Sexual harassment on campus: Silent no more

By Genevieve Glatsky March 8, 2020

Students demonstrate against campus sexual harassment.

A line of female students show their bare backs in protest.
Fifteen women protest sexual harassment on university campuses. Photo: Daniel Figueroa

Fifteen women, most of them donning neon pink and green paint in lieu of shirts, stood in a row in the main courtyard of the Externado University on Thursday afternoon to read aloud emotional and graphic testimonies of sexual harassment, rape, domestic violence, stalking and childhood abuse. The students read stories submitted by anonymous female classmates, often choking up while reading and moving some women in the audience to tears. 

The demonstration was organised by feminist collective Destapa la Olla as part of an effort to call attention to rape and sexual harassment on campus, and what the members see as the university’s insufficient response to address it. 

Paula Valentina Castro, more commonly known by the moniker Val Riot, says that many of the cases of “sexual aggression” are perpetrated by fellow students, professors and administrators. 

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The existing protocol for sexual harassment and assault, said Castro, doesn’t provide enough support to victims and often retraumatises them in the process. One of the anonymous testimonies read aloud described this experience. 

“I’m fed up with having to see my classmates suffer for having to share spaces with a rapist. I’m fed up that they can’t walk calmly through the campus or even just enter a classroom. I’m fed up that they never believe us, that we are the ones who are persecuted while the rapists walk free. I’m tired of my friends blaming themselves for having been raped. I can’t stand knowing that those men that have destroyed lives walk calmly through the university. I’m sick of people that believe them and give them second chances without having to recognise what they did. One day they will fall.”

Members of Destapa la Olla said that the culture of entitlement to women’s bodies often extends to the classroom, where female students receive sexually inappropriate comments from their professors. 

“They think they have the right to comment on our bodies, about what we’re wearing, about how we’re dressed,” said Castro. “Obviously the girls report them but nothing ever happens.”

In addition, she said the administration doesn’t follow up on cases, resulting in victims sharing classes with their rapists and perpetrators.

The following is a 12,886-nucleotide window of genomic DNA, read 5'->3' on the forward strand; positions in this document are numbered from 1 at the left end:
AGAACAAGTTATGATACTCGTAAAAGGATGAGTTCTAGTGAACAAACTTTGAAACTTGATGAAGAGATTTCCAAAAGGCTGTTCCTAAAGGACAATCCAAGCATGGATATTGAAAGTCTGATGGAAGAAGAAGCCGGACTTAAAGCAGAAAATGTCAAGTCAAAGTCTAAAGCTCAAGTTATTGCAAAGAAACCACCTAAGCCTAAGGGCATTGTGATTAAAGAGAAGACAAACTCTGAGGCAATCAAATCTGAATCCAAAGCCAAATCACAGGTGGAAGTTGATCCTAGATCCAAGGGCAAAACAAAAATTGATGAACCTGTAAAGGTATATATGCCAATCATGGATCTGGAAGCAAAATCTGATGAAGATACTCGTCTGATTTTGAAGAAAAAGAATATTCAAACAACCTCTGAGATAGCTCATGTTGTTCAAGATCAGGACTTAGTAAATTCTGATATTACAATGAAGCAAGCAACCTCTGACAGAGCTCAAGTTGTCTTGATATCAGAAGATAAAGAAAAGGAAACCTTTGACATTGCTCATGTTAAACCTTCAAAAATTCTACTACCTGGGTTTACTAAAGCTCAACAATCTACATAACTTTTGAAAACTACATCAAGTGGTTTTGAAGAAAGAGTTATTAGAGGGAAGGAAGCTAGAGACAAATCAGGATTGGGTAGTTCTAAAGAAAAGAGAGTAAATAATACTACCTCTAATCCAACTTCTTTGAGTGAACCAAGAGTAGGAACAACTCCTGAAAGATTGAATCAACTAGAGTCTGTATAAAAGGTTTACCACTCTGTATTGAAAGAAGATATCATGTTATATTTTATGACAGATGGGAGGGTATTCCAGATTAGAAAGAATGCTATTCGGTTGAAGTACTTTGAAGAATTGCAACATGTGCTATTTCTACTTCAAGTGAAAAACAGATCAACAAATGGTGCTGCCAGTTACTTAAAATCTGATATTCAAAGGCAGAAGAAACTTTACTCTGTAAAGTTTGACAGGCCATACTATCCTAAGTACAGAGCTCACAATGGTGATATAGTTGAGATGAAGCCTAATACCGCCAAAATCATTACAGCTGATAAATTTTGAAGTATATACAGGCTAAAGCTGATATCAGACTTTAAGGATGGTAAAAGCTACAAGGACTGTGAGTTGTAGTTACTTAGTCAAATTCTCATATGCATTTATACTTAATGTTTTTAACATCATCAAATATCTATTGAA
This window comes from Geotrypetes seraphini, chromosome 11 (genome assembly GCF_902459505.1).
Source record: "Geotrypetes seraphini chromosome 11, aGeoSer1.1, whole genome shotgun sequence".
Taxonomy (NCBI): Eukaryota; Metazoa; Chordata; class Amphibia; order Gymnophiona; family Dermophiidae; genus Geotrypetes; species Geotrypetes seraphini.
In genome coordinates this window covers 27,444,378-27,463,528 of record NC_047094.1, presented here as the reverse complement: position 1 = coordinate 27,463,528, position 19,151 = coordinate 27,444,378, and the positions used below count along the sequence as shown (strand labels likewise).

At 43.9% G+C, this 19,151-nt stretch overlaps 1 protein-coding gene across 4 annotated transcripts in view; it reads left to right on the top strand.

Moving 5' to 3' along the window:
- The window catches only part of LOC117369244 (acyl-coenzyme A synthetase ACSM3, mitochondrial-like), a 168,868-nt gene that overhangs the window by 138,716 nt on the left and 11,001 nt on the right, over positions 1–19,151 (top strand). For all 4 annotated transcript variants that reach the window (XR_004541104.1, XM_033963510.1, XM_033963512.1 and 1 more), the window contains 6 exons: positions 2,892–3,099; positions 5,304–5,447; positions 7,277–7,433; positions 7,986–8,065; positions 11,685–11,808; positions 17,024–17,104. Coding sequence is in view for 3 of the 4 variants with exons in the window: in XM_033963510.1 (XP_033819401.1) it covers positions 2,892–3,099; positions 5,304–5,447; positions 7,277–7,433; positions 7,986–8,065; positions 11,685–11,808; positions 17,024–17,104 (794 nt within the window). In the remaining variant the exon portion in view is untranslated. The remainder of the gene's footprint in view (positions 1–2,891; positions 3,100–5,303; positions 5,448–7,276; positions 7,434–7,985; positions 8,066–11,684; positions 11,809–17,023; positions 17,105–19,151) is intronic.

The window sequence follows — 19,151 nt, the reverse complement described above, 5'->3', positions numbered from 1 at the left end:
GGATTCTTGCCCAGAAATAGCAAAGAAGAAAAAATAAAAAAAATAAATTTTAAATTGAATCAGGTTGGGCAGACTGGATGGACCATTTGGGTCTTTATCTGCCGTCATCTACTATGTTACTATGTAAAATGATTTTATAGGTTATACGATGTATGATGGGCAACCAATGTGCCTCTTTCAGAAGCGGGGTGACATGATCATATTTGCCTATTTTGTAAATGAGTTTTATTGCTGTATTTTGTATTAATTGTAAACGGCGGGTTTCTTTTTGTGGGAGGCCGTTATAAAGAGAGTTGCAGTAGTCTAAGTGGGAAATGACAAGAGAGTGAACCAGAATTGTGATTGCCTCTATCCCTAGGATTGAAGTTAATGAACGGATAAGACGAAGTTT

“They continue to teach here, they continue to inhabit the same spaces as their victims,” she said. “So we got tired of staying silent because we feel that silence is permissive and silence is complicit with the aggressors.”

Thursday’s demonstration was a continuation of protests organized by Destapa la Olla and other collectives at various universities. A year ago, the group staged a similar event at the University of the Andes that eventually resulted in a professor stepping down from his position last month after six of the testimonies accused him of sexual assault, intimidation and abuse of power. Last year, National University dismissed a professor accused of sexual assault by three students. 

Other groups have staged campaigns against university sexual harassment at UPTC, Universidad Pontificia Bolivariana de Medellín, Universidad Javeriana and Universidad Industrial de Santander

Participants on Thursday said that the culture of silence is what motivated them to take part in the event, in order to make the numerous cases of sexual assault more visible. “I think a lot of girls are left without the power to say anything out of fear or because they don’t feel acompañadas,” said one of those participants, Laura Linarez. “So I decided to be part of this because I feel it’s a voice to tell them ‘Hey, we’re with you if you need anything, we’re going to listen to you and support you in any way that we can.’”

Another demonstrator, Hada Quimbayo, said that she also hopes the event will put pressure on the university to implement a stronger protocol for dealing with cases of sexual violence and harassment. “It’s a way to give a voice to these testimonies and also take away the fear that they won’t be believed,” said Quimbayo. “But I also think it’s very powerful for the institution because it’s like — Hey this is happening, what are you going to do about it? What measures are you taking?”

As for the unusual choice of attire, Castro said the decision was simply a method of drawing onlookers to their cause. “We know that in this country it is not normalized for girls to walk around with their chest exposed so we knew it was a fija strategy to get attention and to make people want to sit here listening to us.”